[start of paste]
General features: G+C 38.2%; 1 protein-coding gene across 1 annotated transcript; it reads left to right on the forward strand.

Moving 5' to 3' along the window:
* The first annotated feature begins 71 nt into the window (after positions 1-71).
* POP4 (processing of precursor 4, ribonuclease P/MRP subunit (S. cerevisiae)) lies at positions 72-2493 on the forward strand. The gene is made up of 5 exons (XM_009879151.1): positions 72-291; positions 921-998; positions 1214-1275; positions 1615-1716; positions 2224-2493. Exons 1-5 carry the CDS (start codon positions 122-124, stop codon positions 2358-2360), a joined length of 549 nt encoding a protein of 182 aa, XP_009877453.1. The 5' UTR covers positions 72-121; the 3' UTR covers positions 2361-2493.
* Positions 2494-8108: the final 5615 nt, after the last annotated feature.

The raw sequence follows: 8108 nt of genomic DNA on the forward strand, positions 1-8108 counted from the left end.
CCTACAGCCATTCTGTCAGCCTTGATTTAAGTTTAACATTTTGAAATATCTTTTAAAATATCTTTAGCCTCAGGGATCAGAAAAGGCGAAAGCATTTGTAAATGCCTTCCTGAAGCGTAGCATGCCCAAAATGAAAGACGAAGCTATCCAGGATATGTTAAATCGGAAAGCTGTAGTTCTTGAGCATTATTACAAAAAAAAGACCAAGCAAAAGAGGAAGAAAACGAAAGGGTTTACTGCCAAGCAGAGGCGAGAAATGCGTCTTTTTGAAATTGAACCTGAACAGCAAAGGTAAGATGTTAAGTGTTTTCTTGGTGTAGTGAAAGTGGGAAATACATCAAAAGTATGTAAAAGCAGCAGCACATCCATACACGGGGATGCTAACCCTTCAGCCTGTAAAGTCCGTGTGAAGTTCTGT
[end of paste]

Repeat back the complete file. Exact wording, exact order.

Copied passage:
General features: G+C 38.2%; 1 protein-coding gene across 1 annotated transcript; it reads left to right on the forward strand.

Moving 5' to 3' along the window:
* The first annotated feature begins 71 nt into the window (after positions 1-71).
* POP4 (processing of precursor 4, ribonuclease P/MRP subunit (S. cerevisiae)) lies at positions 72-2493 on the forward strand. The gene is made up of 5 exons (XM_009879151.1): positions 72-291; positions 921-998; positions 1214-1275; positions 1615-1716; positions 2224-2493. Exons 1-5 carry the CDS (start codon positions 122-124, stop codon positions 2358-2360), a joined length of 549 nt encoding a protein of 182 aa, XP_009877453.1. The 5' UTR covers positions 72-121; the 3' UTR covers positions 2361-2493.
* Positions 2494-8108: the final 5615 nt, after the last annotated feature.

The raw sequence follows: 8108 nt of genomic DNA on the forward strand, positions 1-8108 counted from the left end.
CCTACAGCCATTCTGTCAGCCTTGATTTAAGTTTAACATTTTGAAATATCTTTTAAAATATCTTTAGCCTCAGGGATCAGAAAAGGCGAAAGCATTTGTAAATGCCTTCCTGAAGCGTAGCATGCCCAAAATGAAAGACGAAGCTATCCAGGATATGTTAAATCGGAAAGCTGTAGTTCTTGAGCATTATTACAAAAAAAAGACCAAGCAAAAGAGGAAGAAAACGAAAGGGTTTACTGCCAAGCAGAGGCGAGAAATGCGTCTTTTTGAAATTGAACCTGAACAGCAAAGGTAAGATGTTAAGTGTTTTCTTGGTGTAGTGAAAGTGGGAAATACATCAAAAGTATGTAAAAGCAGCAGCACATCCATACACGGGGATGCTAACCCTTCAGCCTGTAAAGTCCGTGTGAAGTTCTGT